“I’m not what my father wants me to be… not who…not anything. He hates me. Just like you.”
“I don’t hate you, Tim….” Susan went to pull him back into an embrace but the boy shook his head.
“No…not you….He hates me because I’m just like you….” His voice trailed off as his eyes repeated the same quick inventory. Susan shook her head; wondering what he was looking at. Noorah noticed her expression and her gaze darted back and forth between the two until her eyes widened in understanding recognition.
“Like us, Tim?” Noorah said it softly; no condemnation or proud enlightenment, but instead a calm empathetic near-sigh that spoke to the boy’s heart. He nodded; almost wearily.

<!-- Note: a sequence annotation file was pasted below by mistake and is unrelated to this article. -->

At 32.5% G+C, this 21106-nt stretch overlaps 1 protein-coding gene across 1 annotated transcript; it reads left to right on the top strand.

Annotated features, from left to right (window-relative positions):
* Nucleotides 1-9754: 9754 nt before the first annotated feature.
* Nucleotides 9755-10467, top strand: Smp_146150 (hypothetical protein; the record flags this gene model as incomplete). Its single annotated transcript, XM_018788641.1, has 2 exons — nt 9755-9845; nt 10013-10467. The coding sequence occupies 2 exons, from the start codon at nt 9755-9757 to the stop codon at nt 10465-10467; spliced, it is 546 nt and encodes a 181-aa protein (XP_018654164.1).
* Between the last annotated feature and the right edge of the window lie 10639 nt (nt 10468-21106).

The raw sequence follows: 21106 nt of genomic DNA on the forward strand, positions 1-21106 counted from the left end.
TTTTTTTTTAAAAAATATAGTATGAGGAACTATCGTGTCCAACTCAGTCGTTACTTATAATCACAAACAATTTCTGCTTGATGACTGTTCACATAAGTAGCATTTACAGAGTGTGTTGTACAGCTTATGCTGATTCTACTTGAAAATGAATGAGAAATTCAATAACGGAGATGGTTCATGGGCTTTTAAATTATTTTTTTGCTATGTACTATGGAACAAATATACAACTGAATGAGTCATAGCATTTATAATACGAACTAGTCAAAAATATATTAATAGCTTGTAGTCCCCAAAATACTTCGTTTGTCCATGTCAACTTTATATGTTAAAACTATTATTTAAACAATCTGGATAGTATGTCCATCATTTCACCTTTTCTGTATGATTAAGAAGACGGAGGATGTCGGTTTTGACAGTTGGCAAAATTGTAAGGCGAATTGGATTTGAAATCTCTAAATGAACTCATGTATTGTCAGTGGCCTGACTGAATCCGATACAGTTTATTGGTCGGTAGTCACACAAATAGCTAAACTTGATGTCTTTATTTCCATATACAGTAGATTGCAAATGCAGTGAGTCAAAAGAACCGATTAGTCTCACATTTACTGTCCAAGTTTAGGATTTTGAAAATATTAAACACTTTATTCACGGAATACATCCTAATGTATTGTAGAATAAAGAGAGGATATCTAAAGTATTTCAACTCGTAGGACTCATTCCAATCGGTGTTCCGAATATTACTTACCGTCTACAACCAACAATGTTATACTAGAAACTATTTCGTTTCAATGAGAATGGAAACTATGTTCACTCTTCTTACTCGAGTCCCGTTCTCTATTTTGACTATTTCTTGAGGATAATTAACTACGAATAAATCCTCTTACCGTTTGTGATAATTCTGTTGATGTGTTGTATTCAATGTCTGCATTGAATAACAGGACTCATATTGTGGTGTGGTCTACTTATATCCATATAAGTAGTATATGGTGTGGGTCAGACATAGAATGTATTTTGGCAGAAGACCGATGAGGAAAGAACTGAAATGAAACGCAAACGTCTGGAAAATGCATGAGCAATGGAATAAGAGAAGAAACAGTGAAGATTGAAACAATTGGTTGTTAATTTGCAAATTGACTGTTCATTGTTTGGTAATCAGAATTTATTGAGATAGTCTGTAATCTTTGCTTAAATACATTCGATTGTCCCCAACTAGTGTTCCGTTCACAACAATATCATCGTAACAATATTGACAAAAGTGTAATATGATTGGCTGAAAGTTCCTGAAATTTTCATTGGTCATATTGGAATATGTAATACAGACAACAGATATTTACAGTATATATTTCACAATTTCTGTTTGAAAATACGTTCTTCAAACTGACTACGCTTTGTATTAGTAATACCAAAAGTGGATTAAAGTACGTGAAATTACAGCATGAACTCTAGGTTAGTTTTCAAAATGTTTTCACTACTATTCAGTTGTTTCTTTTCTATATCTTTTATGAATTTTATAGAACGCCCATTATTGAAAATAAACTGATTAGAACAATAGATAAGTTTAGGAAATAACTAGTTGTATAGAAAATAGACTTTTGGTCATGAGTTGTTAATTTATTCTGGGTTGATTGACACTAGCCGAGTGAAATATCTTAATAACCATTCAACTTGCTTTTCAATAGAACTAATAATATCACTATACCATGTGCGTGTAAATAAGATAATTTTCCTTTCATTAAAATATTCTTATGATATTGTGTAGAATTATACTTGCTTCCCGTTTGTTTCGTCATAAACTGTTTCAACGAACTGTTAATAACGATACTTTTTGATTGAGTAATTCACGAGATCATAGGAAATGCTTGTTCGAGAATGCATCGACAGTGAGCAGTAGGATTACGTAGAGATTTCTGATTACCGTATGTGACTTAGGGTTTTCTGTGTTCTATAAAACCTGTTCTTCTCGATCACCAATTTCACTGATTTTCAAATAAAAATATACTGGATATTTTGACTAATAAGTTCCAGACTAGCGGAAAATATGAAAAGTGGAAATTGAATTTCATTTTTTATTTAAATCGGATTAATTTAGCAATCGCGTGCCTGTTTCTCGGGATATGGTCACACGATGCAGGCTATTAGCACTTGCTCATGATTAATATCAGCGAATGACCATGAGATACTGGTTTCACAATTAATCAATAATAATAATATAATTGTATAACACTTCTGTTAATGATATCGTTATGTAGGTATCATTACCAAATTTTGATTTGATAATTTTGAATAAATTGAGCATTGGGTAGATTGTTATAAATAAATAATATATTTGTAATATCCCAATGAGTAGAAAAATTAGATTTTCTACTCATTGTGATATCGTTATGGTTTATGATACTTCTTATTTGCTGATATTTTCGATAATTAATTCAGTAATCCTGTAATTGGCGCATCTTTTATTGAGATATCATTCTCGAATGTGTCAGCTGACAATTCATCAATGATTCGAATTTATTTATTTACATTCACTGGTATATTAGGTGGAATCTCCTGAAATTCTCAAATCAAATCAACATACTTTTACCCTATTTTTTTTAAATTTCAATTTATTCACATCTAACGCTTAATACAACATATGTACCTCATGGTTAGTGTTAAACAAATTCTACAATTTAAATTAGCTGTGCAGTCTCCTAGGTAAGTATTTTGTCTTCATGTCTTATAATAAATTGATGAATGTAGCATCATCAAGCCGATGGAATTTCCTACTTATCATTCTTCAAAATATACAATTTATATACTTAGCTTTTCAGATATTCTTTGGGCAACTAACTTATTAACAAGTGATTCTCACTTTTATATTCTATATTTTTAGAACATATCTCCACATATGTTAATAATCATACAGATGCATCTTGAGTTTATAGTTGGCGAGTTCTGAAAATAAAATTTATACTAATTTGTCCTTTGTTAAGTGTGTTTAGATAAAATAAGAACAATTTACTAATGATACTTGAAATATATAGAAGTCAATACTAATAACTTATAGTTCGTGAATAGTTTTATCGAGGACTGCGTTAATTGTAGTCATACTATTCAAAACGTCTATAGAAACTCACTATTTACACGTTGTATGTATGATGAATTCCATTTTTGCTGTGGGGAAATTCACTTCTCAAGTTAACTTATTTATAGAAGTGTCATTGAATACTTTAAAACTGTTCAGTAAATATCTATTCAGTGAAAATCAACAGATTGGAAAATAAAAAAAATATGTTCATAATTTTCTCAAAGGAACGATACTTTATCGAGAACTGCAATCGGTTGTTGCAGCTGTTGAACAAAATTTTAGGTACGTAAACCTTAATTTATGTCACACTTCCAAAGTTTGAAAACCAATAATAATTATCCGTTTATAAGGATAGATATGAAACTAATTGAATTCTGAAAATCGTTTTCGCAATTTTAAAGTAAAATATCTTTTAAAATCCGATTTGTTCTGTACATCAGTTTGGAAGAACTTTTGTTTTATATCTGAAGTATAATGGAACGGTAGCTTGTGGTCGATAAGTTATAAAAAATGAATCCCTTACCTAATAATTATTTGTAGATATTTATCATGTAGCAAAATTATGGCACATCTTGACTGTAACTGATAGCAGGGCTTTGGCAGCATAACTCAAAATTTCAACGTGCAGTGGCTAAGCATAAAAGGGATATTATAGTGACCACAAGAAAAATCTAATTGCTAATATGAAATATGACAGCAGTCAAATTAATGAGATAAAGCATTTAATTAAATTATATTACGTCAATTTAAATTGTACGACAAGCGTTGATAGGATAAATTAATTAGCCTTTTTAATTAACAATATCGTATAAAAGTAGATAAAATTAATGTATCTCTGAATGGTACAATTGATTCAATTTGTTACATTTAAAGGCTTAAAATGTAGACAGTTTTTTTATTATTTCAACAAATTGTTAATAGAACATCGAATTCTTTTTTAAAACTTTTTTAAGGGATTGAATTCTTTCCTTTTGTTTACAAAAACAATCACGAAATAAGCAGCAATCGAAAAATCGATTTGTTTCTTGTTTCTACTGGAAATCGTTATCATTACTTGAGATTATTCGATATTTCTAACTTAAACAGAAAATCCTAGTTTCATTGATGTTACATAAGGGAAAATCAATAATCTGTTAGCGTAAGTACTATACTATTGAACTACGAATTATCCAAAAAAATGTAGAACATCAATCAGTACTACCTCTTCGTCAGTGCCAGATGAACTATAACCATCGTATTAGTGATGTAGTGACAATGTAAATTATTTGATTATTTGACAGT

“He hates you just the way he hates us?”
“Us?” Susan said and it dawned on her exactly what Tim had been trying to share. It wasn’t at all like the stories she had read or even any of the dreams she imagined for herself nor for Noorah or anyone else for that matter. It was exactly the same pain and sadness and sorrow and almost helpless resign she had felt every single day of her estrangement with her father. It wasn’t about him or her or Noorah only, but about every person she knew who had struggled with the same rejection.
“I’m so sorry, Tim.” Noorah said as she rubbed his hand softly. Susan pulled him close. It crossed her mind to ask him a thousand questions, but he didn’t need to explain himself; he…. the person inside needed a friend to hold that inner being since no one else on the face of the earth would…at least for the present. She asked one question only; an understandable curiosity that she had witnessed in others when she first told her friends who she was.